To start from scratch or not to start from scratch: that is the question.
If you’re at an agency, usually when you get a new client, they already have some sort of paid campaign running. This presents the question: should you change the campaigns’ structure or start over? This question is a hot topic in our industry, and can definitely open the door to many discussions, but we’ll take a look at this one question for now.
The first factor to consider is this: why would clients leave their current PPC agency and come to you? Is it because they are unhappy with results? A problem of transparency? The fees were too high?
There could be any number of reasons, but if your answer is “results,” then you are bound to have to restructure their current campaigns. Yes, you may think that you could just do a better job at managing the current campaigns but the fact is that most of the time those campaigns have flaws. Those same flaws are dampening your ability to successfully deliver greater results and you will probably end up losing the client.
For now, though, let’s assume you don’t want to fully restructure those campaigns and you are going to work off of them.
You review keywords, match type, ad texts, extensions, settings, and certainly add keywords. No problem.
Now if the ads are written incorrectly (read: bad), you will need to create new ads and pause the existing ones. However, when you start fresh with those ads, you won’t have any historical data to support your decision until you gather enough information to decide whether it works or not. Let’s assume that some of the match types used are not working in this account and you want to add identical keywords with different match types and pause the current ones. You will not have historical data for the new keywords, either.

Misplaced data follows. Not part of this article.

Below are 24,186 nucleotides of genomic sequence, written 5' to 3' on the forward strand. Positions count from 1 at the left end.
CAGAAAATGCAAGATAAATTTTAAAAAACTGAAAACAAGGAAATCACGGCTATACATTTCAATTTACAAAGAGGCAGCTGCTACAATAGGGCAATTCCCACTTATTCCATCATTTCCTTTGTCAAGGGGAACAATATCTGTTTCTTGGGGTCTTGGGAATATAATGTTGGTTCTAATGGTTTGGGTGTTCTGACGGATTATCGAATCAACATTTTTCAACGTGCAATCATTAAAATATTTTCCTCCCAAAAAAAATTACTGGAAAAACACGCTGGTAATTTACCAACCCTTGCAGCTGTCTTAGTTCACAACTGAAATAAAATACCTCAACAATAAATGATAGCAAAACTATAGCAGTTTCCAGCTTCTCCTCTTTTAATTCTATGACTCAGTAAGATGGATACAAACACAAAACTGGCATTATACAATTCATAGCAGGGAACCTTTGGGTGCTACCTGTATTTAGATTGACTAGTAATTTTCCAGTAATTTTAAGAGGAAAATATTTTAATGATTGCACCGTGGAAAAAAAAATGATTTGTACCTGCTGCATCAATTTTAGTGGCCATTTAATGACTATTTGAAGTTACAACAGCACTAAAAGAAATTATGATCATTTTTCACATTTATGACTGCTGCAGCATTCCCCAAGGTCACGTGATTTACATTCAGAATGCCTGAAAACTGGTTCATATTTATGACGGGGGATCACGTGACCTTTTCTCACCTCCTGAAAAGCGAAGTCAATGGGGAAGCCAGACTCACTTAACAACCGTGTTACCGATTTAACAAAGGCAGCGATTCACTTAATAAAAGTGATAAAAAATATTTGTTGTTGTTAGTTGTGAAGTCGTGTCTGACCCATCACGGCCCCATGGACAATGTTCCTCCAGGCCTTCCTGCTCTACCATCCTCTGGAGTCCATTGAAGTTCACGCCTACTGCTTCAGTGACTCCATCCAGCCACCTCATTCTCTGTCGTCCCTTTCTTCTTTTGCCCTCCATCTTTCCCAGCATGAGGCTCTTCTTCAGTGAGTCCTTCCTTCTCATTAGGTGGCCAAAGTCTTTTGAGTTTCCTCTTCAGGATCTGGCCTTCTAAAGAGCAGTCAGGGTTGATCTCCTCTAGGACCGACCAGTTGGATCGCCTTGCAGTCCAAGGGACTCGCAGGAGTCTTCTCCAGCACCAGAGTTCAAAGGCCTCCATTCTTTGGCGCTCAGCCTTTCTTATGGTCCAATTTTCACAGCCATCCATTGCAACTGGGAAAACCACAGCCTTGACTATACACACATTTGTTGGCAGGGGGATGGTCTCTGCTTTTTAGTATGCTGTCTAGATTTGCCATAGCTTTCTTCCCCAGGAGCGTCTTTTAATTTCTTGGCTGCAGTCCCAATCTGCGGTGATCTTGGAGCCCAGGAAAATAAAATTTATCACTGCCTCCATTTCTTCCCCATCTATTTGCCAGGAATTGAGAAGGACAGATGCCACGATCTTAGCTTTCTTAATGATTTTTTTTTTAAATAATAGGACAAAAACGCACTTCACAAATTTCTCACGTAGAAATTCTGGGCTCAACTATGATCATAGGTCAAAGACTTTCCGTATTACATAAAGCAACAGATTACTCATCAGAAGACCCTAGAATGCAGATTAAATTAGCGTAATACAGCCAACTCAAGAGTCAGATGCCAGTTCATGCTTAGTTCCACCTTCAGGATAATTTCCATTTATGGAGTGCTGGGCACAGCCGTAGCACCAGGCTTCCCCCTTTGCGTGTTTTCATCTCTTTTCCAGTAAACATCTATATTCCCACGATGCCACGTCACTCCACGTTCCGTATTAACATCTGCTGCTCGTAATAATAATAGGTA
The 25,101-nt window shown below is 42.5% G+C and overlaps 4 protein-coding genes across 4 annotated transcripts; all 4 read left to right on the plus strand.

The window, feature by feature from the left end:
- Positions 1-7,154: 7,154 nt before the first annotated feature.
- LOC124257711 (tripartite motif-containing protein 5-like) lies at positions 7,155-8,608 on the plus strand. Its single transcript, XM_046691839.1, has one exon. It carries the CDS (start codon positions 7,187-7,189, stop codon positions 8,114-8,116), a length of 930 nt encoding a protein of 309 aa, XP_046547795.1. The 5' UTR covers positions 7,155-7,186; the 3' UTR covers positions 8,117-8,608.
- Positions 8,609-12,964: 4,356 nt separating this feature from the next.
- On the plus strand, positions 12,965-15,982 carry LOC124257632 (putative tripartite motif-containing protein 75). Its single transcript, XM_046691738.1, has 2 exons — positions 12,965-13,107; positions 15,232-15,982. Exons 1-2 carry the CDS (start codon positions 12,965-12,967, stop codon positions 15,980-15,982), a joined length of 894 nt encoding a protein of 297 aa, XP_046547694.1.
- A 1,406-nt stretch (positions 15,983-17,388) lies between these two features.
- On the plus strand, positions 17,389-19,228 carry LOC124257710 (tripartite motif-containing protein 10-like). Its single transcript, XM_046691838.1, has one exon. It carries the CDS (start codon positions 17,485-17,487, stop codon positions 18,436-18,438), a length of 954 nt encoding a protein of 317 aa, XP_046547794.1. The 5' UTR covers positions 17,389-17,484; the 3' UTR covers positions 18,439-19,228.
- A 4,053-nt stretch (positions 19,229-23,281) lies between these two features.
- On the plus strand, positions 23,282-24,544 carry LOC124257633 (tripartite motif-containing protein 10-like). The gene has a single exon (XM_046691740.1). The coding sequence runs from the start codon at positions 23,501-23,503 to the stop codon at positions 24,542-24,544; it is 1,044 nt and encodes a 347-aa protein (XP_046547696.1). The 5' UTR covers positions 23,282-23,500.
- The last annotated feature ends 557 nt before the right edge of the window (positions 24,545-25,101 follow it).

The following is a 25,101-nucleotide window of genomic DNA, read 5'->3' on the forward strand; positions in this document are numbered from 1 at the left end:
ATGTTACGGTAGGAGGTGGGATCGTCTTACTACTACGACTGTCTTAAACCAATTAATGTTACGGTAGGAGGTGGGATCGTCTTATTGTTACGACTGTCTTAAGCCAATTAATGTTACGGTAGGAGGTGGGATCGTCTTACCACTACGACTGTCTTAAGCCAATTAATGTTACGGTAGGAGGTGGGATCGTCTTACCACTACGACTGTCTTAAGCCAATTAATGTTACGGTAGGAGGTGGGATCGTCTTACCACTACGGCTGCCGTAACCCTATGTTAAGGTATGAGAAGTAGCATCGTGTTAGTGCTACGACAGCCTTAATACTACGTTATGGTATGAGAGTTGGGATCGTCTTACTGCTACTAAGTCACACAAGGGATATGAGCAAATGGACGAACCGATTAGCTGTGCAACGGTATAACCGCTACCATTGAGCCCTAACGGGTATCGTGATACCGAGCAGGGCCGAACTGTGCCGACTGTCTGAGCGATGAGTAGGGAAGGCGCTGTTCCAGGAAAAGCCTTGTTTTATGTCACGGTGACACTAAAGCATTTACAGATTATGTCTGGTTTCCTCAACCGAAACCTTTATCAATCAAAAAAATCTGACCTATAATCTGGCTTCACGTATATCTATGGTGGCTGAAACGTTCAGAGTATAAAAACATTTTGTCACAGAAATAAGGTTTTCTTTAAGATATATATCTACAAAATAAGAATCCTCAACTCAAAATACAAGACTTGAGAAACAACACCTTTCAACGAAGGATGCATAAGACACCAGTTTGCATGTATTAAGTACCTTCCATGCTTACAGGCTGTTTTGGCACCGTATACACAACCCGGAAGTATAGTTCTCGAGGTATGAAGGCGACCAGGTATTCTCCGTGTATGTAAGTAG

So in this route, your ability to keep historical data as you implement new ideas is pretty limited to none. But at the end what is your goal? Providing results at a minimum cost, right? To do that you’ll need more precise targeting and a lowered CPC. For the former, you are working hard at converting those keywords but for the latter, you will need to improve quality scores first.
Most of the time, when you take over an account your first thoughts are about whether or not you can improve upon the existing campaign, but unfortunately, doing so will eventually result in a loss of information.
So why not start from scratch? New ads, new match type, extensions, settings and so on. If you end up with better quality scores and higher conversions, won’t that meet the end goal after all?
Starting from scratch has its benefits.
First off, you are keeping the old campaigns as is and keep all historical data intact. If needed, you can always turn them back on until your new campaigns perform better. Also, a new structure (think keywords grouped more tightly, additional ad groups, new ad texts) will end up with higher quality scores.
We all have our own style, strategies and tactics, so working off of someone else’s structure can throw you off and weaken all your hard work. If you’re going to run this campaign—own it, too.
Pausing a campaign and creating new ones will not cause you to lose any historical data or lower your chance of increasing your quality score. In fact, completely restructuring an account gives you a chance to improve performance, apply best practices, test your ideas against previous results, and most importantly: keep those old campaigns intact to compare the data.
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